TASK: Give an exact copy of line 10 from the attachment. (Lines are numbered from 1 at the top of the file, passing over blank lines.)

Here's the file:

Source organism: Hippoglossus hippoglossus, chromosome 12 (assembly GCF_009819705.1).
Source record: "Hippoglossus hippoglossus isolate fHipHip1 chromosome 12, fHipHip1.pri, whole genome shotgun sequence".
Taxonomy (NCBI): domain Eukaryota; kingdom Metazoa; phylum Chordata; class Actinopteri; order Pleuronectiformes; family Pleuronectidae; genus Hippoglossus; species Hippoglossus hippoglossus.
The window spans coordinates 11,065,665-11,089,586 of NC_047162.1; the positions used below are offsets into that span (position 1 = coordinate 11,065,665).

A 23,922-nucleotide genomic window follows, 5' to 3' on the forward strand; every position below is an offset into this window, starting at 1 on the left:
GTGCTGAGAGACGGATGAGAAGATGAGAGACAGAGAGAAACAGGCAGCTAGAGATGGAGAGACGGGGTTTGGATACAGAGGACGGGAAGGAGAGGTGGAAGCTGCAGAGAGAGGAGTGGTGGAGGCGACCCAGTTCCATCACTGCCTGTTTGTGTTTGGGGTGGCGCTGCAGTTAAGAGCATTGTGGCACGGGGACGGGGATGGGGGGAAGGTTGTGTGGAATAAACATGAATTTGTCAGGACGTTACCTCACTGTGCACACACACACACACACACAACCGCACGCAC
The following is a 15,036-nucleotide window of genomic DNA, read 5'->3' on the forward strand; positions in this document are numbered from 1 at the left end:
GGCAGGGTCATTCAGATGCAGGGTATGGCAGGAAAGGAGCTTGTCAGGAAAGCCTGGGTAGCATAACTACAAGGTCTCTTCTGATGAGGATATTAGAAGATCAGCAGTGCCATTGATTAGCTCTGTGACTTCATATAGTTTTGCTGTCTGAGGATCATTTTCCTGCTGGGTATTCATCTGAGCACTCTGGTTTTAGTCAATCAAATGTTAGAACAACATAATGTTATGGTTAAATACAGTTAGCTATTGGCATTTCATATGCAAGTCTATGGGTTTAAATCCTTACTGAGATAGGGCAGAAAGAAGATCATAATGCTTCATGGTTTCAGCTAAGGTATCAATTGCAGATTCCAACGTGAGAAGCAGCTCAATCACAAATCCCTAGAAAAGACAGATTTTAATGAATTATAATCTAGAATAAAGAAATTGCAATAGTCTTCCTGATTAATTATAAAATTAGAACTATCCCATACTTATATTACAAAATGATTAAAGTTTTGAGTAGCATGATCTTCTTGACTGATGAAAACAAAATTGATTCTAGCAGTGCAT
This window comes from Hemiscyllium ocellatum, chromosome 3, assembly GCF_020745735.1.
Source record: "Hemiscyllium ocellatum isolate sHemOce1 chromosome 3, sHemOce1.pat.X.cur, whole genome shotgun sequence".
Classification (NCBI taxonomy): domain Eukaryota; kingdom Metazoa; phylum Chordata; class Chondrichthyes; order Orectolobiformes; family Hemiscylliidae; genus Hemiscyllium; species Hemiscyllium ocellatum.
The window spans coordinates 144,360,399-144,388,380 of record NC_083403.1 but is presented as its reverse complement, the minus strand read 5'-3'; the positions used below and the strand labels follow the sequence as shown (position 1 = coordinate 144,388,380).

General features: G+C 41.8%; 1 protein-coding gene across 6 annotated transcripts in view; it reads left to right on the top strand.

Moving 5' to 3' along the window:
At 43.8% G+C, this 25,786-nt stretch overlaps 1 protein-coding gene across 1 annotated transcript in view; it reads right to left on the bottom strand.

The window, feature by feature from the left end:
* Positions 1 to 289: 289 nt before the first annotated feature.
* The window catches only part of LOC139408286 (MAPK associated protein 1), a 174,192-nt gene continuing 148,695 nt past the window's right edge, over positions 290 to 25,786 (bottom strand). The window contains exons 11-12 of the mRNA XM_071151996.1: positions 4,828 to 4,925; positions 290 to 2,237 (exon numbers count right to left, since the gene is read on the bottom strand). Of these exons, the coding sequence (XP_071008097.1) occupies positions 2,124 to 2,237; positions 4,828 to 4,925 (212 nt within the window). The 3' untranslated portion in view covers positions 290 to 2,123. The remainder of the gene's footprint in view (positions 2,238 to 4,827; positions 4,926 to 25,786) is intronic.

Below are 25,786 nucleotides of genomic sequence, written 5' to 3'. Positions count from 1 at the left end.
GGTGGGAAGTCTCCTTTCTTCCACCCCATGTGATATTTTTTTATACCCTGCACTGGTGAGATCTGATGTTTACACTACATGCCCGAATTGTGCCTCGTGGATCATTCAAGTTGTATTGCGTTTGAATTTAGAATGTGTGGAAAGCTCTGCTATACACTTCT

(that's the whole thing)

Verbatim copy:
Source record: "Hemiscyllium ocellatum isolate sHemOce1 chromosome 3, sHemOce1.pat.X.cur, whole genome shotgun sequence".